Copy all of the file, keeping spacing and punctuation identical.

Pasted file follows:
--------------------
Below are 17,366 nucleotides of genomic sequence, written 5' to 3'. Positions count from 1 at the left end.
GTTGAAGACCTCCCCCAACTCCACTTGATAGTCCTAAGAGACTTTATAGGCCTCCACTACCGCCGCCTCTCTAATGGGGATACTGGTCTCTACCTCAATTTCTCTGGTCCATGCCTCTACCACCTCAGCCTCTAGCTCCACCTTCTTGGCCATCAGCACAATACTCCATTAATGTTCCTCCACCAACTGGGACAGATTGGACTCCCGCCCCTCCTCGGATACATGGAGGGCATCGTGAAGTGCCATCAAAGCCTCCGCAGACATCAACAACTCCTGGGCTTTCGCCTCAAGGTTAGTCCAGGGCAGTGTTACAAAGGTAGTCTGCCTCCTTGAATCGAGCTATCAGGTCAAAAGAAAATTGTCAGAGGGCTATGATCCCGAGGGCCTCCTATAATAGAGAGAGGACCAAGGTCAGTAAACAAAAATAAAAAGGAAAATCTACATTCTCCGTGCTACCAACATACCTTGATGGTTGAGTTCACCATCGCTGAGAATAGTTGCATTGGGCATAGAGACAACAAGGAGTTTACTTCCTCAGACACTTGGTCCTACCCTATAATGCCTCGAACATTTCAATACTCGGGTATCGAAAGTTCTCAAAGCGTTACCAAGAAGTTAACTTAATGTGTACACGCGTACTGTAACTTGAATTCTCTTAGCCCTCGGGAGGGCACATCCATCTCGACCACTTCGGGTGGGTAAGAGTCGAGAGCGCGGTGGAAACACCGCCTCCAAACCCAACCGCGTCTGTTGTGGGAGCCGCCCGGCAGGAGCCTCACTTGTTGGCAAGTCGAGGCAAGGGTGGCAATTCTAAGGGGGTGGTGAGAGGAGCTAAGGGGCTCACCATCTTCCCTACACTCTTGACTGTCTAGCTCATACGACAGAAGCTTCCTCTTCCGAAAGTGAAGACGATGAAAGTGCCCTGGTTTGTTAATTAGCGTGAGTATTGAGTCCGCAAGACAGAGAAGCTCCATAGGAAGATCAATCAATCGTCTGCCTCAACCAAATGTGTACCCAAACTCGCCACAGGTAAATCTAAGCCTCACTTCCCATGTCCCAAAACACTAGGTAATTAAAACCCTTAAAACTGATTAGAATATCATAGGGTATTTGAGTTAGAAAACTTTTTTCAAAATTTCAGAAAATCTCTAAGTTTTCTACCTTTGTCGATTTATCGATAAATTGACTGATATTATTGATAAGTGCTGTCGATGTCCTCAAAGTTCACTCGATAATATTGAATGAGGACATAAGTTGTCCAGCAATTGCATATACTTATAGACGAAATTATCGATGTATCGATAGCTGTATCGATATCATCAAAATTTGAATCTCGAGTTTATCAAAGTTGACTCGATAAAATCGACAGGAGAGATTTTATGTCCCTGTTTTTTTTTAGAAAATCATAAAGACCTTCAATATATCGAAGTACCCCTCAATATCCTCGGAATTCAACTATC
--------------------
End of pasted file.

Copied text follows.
Below are 17,366 nucleotides of genomic sequence, written 5' to 3'. Positions count from 1 at the left end.
GTTGAAGACCTCCCCCAACTCCACTTGATAGTCCTAAGAGACTTTATAGGCCTCCACTACCGCCGCCTCTCTAATGGGGATACTGGTCTCTACCTCAATTTCTCTGGTCCATGCCTCTACCACCTCAGCCTCTAGCTCCACCTTCTTGGCCATCAGCACAATACTCCATTAATGTTCCTCCACCAACTGGGACAGATTGGACTCCCGCCCCTCCTCGGATACATGGAGGGCATCGTGAAGTGCCATCAAAGCCTCCGCAGACATCAACAACTCCTGGGCTTTCGCCTCAAGGTTAGTCCAGGGCAGTGTTACAAAGGTAGTCTGCCTCCTTGAATCGAGCTATCAGGTCAAAAGAAAATTGTCAGAGGGCTATGATCCCGAGGGCCTCCTATAATAGAGAGAGGACCAAGGTCAGTAAACAAAAATAAAAAGGAAAATCTACATTCTCCGTGCTACCAACATACCTTGATGGTTGAGTTCACCATCGCTGAGAATAGTTGCATTGGGCATAGAGACAACAAGGAGTTTACTTCCTCAGACACTTGGTCCTACCCTATAATGCCTCGAACATTTCAATACTCGGGTATCGAAAGTTCTCAAAGCGTTACCAAGAAGTTAACTTAATGTGTACACGCGTACTGTAACTTGAATTCTCTTAGCCCTCGGGAGGGCACATCCATCTCGACCACTTCGGGTGGGTAAGAGTCGAGAGCGCGGTGGAAACACCGCCTCCAAACCCAACCGCGTCTGTTGTGGGAGCCGCCCGGCAGGAGCCTCACTTGTTGGCAAGTCGAGGCAAGGGTGGCAATTCTAAGGGGGTGGTGAGAGGAGCTAAGGGGCTCACCATCTTCCCTACACTCTTGACTGTCTAGCTCATACGACAGAAGCTTCCTCTTCCGAAAGTGAAGACGATGAAAGTGCCCTGGTTTGTTAATTAGCGTGAGTATTGAGTCCGCAAGACAGAGAAGCTCCATAGGAAGATCAATCAATCGTCTGCCTCAACCAAATGTGTACCCAAACTCGCCACAGGTAAATCTAAGCCTCACTTCCCATGTCCCAAAACACTAGGTAATTAAAACCCTTAAAACTGATTAGAATATCATAGGGTATTTGAGTTAGAAAACTTTTTTCAAAATTTCAGAAAATCTCTAAGTTTTCTACCTTTGTCGATTTATCGATAAATTGACTGATATTATTGATAAGTGCTGTCGATGTCCTCAAAGTTCACTCGATAATATTGAATGAGGACATAAGTTGTCCAGCAATTGCATATACTTATAGACGAAATTATCGATGTATCGATAGCTGTATCGATATCATCAAAATTTGAATCTCGAGTTTATCAAAGTTGACTCGATAAAATCGACAGGAGAGATTTTATGTCCCTGTTTTTTTTTAGAAAATCATAAAGACCTTCAATATATCGAAGTACCCCTCAATATCCTCGGAATTCAACTATC